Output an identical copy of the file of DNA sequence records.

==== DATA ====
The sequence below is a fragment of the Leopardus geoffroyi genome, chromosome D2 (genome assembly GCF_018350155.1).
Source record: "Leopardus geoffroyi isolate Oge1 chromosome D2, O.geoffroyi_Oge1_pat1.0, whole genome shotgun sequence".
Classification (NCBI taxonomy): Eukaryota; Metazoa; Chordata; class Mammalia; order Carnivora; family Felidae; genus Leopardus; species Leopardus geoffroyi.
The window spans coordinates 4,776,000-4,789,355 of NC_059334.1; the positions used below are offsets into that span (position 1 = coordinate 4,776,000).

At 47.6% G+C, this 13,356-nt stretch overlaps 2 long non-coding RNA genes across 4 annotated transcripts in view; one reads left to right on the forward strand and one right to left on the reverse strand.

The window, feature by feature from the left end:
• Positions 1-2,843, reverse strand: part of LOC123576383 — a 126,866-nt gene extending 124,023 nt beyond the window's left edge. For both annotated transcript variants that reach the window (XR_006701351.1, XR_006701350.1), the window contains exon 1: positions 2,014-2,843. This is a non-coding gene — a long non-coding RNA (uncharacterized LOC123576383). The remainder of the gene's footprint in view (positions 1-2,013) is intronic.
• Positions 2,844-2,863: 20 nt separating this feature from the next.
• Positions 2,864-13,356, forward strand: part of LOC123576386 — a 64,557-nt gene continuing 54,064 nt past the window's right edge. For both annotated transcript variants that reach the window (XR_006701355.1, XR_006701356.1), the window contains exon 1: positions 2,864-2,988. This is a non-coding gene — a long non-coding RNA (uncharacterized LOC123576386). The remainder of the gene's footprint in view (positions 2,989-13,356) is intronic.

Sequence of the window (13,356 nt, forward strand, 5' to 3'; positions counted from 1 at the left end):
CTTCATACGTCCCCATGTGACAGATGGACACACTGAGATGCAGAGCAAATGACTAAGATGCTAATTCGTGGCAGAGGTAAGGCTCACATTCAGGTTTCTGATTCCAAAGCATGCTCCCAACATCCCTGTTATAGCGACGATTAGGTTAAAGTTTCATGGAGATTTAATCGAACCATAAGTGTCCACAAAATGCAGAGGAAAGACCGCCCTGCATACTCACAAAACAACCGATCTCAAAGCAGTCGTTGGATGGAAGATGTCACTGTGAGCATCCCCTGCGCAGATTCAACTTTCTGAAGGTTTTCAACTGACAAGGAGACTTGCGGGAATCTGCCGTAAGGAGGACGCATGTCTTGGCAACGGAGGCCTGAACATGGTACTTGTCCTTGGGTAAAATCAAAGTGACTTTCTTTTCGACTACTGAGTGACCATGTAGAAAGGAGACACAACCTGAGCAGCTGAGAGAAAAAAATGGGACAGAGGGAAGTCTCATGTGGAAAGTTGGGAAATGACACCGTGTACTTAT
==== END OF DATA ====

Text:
The sequence below is a fragment of the Leopardus geoffroyi genome, chromosome D2 (genome assembly GCF_018350155.1).
Source record: "Leopardus geoffroyi isolate Oge1 chromosome D2, O.geoffroyi_Oge1_pat1.0, whole genome shotgun sequence".
Classification (NCBI taxonomy): Eukaryota; Metazoa; Chordata; class Mammalia; order Carnivora; family Felidae; genus Leopardus; species Leopardus geoffroyi.
The window spans coordinates 4,776,000-4,789,355 of NC_059334.1; the positions used below are offsets into that span (position 1 = coordinate 4,776,000).

At 47.6% G+C, this 13,356-nt stretch overlaps 2 long non-coding RNA genes across 4 annotated transcripts in view; one reads left to right on the forward strand and one right to left on the reverse strand.

The window, feature by feature from the left end:
• Positions 1-2,843, reverse strand: part of LOC123576383 — a 126,866-nt gene extending 124,023 nt beyond the window's left edge. For both annotated transcript variants that reach the window (XR_006701351.1, XR_006701350.1), the window contains exon 1: positions 2,014-2,843. This is a non-coding gene — a long non-coding RNA (uncharacterized LOC123576383). The remainder of the gene's footprint in view (positions 1-2,013) is intronic.
• Positions 2,844-2,863: 20 nt separating this feature from the next.
• Positions 2,864-13,356, forward strand: part of LOC123576386 — a 64,557-nt gene continuing 54,064 nt past the window's right edge. For both annotated transcript variants that reach the window (XR_006701355.1, XR_006701356.1), the window contains exon 1: positions 2,864-2,988. This is a non-coding gene — a long non-coding RNA (uncharacterized LOC123576386). The remainder of the gene's footprint in view (positions 2,989-13,356) is intronic.

Sequence of the window (13,356 nt, forward strand, 5' to 3'; positions counted from 1 at the left end):
CTTCATACGTCCCCATGTGACAGATGGACACACTGAGATGCAGAGCAAATGACTAAGATGCTAATTCGTGGCAGAGGTAAGGCTCACATTCAGGTTTCTGATTCCAAAGCATGCTCCCAACATCCCTGTTATAGCGACGATTAGGTTAAAGTTTCATGGAGATTTAATCGAACCATAAGTGTCCACAAAATGCAGAGGAAAGACCGCCCTGCATACTCACAAAACAACCGATCTCAAAGCAGTCGTTGGATGGAAGATGTCACTGTGAGCATCCCCTGCGCAGATTCAACTTTCTGAAGGTTTTCAACTGACAAGGAGACTTGCGGGAATCTGCCGTAAGGAGGACGCATGTCTTGGCAACGGAGGCCTGAACATGGTACTTGTCCTTGGGTAAAATCAAAGTGACTTTCTTTTCGACTACTGAGTGACCATGTAGAAAGGAGACACAACCTGAGCAGCTGAGAGAAAAAAATGGGACAGAGGGAAGTCTCATGTGGAAAGTTGGGAAATGACACCGTGTACTTAT